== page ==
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I am considering adding BlueJ, an integrated Java environment specifically designed for introductory teaching, to my CV. But I am not sure if this is OK or not.

In what sort of situations is it OK to add specific software programs like this to my CV?

Not sure if it matters or not, but I'm a freshly graduated computer science engineer.

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You might be interested in this Programmers SE question: Listing editors and IDE's in your resume?, depending on your use of it. –  jcmeloni Dec 27 '12 at 16:30
    
Hi @ALJIMohamed - I've edited your question a bit to make it on-topic for this site, and have voted to reopen it. It still needs some other votes from other users to get reopened, or you can try flagging it for a moderator to reopen immediately and explain that it's been edited to be on-topic now. –  Rachel Dec 28 '12 at 15:02
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@ALJIMohamed To answer your question though, things you should consider before adding software to your CV: Is it relevant for the job you're applying for? Is it widely recognized/used by the industry? Do you have other experience you could use to demonstrate your knowledge instead of listing the software specifically? The primary purpose of your CV is to get you a job, so if the specific software listed will help you get that job, definitely list it. If not, keep it off as it will detract from other details on your CV that could help you get the job :) –  Rachel Dec 28 '12 at 15:46
    
The edits made to this post do bring it more in-line with our goals, so I've reopened this post. For best success in ensuring this is a successful reopen, my suggestion is to try to write answers that apply to any field, not just software development. –  jmort253 Dec 28 '12 at 21:18
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3 Answers

up vote 3 down vote accepted

It depends.

If the technology or skill is related to the position you are going for then I'd say include it. It shows that you have a wider knowledge of the area.

If the technology or skill is something that is really specific to your current job and of no relevance to anyone outside your current organisation then there is no need to include it. In some cases it could even backfire, making you seem insular and incapable of working in more mainstream areas.

These are just the two ends of the spectrum. It will depend on the specific skill and the specific position you are going for and making the choice on whether to include it is hard. Put yourself in the position of the interviewer - would seeing this technology or skill on someone's CV make you more or less willing to hire them? Ask yourself which of the two extremes above really apply in this case.

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Here are some questions you should ask yourself about software you are considering adding to your CV:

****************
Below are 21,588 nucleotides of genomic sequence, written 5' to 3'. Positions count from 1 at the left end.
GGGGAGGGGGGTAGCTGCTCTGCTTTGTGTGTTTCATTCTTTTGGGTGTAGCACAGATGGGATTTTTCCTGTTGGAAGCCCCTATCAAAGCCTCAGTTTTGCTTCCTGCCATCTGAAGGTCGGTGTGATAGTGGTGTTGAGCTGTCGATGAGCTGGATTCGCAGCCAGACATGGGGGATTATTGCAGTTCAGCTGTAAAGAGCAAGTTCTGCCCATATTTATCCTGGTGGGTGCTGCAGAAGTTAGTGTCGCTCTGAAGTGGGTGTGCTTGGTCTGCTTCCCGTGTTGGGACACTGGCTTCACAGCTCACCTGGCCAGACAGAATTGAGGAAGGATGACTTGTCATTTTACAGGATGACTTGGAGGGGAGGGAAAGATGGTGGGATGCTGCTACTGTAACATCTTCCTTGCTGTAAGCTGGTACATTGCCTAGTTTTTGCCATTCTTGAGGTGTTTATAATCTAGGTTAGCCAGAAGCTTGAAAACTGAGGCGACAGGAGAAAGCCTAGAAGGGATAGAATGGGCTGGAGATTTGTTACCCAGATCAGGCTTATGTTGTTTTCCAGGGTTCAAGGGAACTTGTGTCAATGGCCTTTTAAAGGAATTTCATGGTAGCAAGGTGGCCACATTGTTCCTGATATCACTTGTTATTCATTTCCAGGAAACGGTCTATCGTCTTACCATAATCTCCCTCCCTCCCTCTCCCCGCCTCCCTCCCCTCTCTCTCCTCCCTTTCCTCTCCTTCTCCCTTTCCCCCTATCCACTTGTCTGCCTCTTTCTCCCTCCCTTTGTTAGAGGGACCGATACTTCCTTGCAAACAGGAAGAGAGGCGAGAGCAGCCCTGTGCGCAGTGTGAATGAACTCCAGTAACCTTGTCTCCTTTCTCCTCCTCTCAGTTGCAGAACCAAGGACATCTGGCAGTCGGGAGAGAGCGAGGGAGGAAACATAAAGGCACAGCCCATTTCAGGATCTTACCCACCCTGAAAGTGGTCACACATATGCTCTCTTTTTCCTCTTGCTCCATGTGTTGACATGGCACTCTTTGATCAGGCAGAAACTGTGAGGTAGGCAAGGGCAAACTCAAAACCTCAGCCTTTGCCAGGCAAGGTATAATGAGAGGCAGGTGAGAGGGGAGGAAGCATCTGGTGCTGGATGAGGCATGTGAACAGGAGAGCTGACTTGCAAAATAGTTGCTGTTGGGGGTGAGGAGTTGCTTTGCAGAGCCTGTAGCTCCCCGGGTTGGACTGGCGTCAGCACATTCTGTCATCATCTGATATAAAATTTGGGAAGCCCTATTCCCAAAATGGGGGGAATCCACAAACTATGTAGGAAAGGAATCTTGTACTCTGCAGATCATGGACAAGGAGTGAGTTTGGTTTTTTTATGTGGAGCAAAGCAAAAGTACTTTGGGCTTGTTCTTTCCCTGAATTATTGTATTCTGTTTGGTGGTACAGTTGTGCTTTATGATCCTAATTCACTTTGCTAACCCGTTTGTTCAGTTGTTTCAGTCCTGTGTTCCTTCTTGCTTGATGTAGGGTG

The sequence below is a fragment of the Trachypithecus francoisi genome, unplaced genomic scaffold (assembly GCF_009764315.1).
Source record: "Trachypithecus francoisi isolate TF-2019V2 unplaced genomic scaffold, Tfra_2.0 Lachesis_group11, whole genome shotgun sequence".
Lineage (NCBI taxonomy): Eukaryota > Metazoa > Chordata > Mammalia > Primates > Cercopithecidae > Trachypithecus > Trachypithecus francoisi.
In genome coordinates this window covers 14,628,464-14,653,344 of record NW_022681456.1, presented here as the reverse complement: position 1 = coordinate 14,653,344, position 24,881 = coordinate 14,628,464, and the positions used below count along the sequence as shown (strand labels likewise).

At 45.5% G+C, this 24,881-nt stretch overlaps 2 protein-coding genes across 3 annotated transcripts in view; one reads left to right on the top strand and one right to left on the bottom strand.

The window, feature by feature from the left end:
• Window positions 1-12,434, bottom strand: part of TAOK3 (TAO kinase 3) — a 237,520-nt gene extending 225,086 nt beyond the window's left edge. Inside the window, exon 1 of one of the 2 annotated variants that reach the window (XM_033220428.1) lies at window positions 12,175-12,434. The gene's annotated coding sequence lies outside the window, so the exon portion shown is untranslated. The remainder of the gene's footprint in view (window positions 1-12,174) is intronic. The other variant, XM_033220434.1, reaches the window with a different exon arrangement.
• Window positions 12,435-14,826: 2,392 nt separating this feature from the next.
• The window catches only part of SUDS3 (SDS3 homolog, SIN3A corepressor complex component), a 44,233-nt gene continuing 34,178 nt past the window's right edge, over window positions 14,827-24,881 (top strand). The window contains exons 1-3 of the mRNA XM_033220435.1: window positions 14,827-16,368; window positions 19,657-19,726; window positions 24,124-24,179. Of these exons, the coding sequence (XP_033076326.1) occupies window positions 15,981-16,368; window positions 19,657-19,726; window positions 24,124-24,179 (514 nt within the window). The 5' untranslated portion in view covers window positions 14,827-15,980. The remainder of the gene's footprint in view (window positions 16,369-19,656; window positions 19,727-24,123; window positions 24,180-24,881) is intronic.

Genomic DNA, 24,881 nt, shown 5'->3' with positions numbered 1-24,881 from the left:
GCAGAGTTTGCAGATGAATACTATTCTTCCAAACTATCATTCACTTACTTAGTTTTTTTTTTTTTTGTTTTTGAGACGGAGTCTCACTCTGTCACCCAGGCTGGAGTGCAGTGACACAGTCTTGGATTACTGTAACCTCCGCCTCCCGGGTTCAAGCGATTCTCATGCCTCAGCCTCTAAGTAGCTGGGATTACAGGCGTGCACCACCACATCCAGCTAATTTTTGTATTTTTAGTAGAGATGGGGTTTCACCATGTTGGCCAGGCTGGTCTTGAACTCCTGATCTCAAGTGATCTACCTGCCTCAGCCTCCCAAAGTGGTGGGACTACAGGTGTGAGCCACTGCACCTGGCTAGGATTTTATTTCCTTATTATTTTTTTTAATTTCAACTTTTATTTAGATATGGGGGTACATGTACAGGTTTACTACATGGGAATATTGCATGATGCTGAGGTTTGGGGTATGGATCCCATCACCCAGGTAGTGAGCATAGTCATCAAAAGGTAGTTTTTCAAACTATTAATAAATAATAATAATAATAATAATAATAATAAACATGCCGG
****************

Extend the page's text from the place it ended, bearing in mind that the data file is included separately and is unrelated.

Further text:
• Is the software relevant for the job you're applying for?

    If you're applying for a job that uses that specific software, then having it listed on your resume is more likely to make your resume stand out from the other resumes in the pile.

  • Is the software widely recognized and used within the industry?

    If nobody recognizes the software, or if it's irrelevant to the industry you're applying for, its pointless to put it on your CV as it will just be extra text that someone reviewing your CV will have to glance through.

  • Do you have other experience you could use to demonstrate your knowledge instead of listing the software specifically?

    Ideally it would be better to demonstrate your knowledge through work experience if possible, since proof of real-world experience with that software is better than simply claiming you are familiar with the software.

The primary purpose of your CV is to get you an interview and a job, so if the specific software you are considering including will help you get that job, definitely list it. If not, keep it off as it will detract from other details on your CV that could help you get the job instead :)

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Your resume should match the position you apply for as close as possible with respect to software. If the role description includes specific software knowledge, include it into the resume. Then you will easier get through screening by HR and recruiters with little domain knowledge.

Note that specifying specific software suites might make you look a bit like a product specialist rather then a generalist in some field.

You should do some background check what software suits the company you apply for uses. If you know SAP but you apply for a job at a company running Dynamics, you might well just type "proficiency in ERP software suites" or similar. Note that this is just to make you through the screening to the interview.

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